Get Help Now

Call or email for a confidential consultation

Kinship Care in Pittsburgh

While having your child with you and remaining a family unit may be the ideal situation, it is not always possible. There may simply come a time when you are not capable of taking care of your child as well as you would like. For instance, if you are the subject of a child protective services (CPS) investigation, the authorities may remove your child from your home. In these challenging situations, placing your child into a kinship care situation may be the best decision.

If a relative or friend is willing to help, our domestic attorneys at Pittsburgh Divorce & Family Law, LLC can help you create the safest and healthiest decision for your child. We can help you establish a kinship care situation. If you are under investigation by local authorities for abuse or neglect, we are also here to defend your rights and help you prove your innocence.

Contact us at (412) 471-5100 to speak with an experienced and compassionate Pittsburgh family lawyer.

What is Kinship Care?

Kinship care is when your child lives with a relative or close family friend full time. During this arrangement, you are not their primary caregiver. Instead, the other family member or friend cares for your child on a daily basis. They make the day-to-day decisions like what your child has for dinner and when they go to bed. They may also make larger decisions for your child, including where they go to school or regarding medical care. However, you still have your parental rights during kinship care. Depending on your unique situation, you may be able to visit with your child and participate in making the larger decisions for them.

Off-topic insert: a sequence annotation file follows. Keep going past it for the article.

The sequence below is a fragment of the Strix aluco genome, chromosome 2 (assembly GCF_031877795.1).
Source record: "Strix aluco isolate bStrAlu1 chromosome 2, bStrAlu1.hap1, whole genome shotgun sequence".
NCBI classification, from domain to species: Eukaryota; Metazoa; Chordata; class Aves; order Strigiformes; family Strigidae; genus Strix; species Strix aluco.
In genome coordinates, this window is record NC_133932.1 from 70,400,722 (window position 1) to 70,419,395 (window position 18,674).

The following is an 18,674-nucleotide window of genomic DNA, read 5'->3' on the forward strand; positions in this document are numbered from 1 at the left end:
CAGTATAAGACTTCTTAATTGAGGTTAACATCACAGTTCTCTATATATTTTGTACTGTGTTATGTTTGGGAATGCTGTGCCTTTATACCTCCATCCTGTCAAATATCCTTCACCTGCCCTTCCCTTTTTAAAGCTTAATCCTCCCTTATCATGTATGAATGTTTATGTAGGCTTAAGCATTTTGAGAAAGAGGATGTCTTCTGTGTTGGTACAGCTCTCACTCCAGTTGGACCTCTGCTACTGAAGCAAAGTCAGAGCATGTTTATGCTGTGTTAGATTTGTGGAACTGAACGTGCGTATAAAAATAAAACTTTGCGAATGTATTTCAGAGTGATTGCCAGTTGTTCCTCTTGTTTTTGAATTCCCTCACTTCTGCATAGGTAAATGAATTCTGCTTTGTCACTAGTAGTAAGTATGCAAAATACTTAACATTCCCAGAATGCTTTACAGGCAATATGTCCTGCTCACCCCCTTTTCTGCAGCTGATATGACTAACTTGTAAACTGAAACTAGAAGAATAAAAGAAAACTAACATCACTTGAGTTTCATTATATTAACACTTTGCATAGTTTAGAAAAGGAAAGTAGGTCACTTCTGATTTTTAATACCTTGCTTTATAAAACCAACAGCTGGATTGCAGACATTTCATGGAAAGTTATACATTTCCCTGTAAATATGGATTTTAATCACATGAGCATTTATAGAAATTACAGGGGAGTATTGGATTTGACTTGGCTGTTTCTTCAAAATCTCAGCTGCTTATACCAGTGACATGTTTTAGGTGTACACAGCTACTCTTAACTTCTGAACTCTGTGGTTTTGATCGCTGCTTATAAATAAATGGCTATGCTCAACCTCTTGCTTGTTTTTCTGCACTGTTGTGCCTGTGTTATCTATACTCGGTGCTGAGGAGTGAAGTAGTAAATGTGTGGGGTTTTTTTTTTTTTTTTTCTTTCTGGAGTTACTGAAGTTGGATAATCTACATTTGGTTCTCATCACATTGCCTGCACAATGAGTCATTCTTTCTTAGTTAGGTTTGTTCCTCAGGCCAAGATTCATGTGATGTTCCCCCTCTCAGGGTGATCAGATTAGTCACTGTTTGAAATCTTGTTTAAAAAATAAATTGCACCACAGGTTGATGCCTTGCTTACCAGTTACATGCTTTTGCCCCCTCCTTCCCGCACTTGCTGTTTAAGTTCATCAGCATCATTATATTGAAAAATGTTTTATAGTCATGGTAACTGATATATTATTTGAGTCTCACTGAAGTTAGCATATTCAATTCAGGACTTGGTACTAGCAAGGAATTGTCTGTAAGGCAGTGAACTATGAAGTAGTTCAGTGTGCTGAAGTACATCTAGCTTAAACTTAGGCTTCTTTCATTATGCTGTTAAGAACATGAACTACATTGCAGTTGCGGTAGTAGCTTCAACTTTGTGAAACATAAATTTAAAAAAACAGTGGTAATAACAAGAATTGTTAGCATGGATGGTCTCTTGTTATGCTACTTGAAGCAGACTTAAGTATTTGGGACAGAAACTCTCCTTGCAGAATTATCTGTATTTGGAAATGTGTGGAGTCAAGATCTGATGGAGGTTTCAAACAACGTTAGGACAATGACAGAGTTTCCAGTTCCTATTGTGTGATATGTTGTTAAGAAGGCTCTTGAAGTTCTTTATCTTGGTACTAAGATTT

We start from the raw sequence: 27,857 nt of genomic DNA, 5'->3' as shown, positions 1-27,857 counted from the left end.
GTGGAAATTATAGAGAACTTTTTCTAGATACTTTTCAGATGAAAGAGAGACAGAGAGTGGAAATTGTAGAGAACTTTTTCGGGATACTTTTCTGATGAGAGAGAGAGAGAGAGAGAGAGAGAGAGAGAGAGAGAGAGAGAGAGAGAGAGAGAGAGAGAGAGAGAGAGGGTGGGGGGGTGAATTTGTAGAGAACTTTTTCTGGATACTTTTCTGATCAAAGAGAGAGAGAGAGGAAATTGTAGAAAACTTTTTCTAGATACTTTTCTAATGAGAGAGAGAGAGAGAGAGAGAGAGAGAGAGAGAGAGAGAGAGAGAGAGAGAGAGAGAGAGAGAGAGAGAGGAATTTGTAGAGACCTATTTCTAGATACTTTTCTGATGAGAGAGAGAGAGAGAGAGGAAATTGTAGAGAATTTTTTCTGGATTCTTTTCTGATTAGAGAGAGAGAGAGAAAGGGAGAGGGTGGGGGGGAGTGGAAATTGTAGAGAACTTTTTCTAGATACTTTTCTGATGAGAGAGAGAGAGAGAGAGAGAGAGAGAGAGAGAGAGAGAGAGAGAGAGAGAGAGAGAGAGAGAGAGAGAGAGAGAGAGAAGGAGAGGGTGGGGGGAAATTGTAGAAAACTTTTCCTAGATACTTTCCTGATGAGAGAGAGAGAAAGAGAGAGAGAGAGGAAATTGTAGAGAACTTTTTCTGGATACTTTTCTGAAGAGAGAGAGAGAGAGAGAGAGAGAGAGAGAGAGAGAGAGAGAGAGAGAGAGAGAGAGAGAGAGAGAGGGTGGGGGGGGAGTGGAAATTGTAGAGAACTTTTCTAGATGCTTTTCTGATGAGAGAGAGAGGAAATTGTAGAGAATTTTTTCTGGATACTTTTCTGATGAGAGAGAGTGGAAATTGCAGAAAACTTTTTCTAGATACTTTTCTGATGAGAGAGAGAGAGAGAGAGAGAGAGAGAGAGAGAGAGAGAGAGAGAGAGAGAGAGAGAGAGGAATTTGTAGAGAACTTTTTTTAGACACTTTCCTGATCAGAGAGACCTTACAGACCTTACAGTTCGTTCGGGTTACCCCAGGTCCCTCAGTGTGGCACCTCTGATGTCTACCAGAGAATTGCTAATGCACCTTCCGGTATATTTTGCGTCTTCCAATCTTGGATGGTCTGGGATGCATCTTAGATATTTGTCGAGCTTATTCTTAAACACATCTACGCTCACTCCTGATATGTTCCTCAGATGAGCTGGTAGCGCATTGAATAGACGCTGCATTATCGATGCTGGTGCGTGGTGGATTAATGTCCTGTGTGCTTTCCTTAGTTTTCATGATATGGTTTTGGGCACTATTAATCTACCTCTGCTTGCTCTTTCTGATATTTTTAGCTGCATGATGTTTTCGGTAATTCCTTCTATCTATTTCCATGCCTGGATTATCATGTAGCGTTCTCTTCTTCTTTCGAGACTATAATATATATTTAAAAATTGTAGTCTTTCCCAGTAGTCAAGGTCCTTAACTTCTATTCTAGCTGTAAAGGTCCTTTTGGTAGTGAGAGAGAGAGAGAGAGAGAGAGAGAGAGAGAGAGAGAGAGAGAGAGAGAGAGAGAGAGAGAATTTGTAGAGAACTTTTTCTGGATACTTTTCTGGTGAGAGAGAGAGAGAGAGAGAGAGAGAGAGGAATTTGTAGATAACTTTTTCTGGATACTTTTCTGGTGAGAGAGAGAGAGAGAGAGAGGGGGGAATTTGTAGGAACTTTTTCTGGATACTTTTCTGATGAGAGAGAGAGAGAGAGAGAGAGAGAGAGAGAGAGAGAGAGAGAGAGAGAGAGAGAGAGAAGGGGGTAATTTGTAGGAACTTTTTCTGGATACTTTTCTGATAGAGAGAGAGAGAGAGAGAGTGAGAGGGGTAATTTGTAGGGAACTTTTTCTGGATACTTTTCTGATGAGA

Types of Kinship Care

There are a few types of kinship care: informal, voluntary, and formal. Informal kinship care happens all of the time. You may send your children to live with other family members or close family friends without going through any legal or administrative proceedings. During this type of casual relationship, you retain custody of your kids, can take them back at any time, and have the right to make all decisions for them.

If CPS becomes involved, you may end up involved in a voluntary or formal kinship care situation. During a voluntary kinship care arrangement, CPS does not remove your children from the home. Instead, you work with social services and agree to give temporary physical custody of your children to someone else. This may come about with or without court involvement, it all depends on your situation. During a voluntary kinship care arrangement, you retrain your parental rights and legal custody. Only physical custody goes to the caregiver.

Formal kinship care can occur when CPS removes your child from your home, either immediately due to your child being in imminent danger or after an investigation finds evidence of abuse or neglect. If CPS determines it is in your child’s best interests to be removed, then the state takes over legal custody of your child and must provide another living arrangement. The state always prefers to keep a child with family, so a formal kinship care arrangement may be made with a family member or family friend who has a relationship with the child. The caregiver will have physical custody of your child during this time while the state has legal custody. While you retain your parental rights, you do not have legal or physical custody. This is essentially a foster care arrangement but with someone you know instead of a stranger.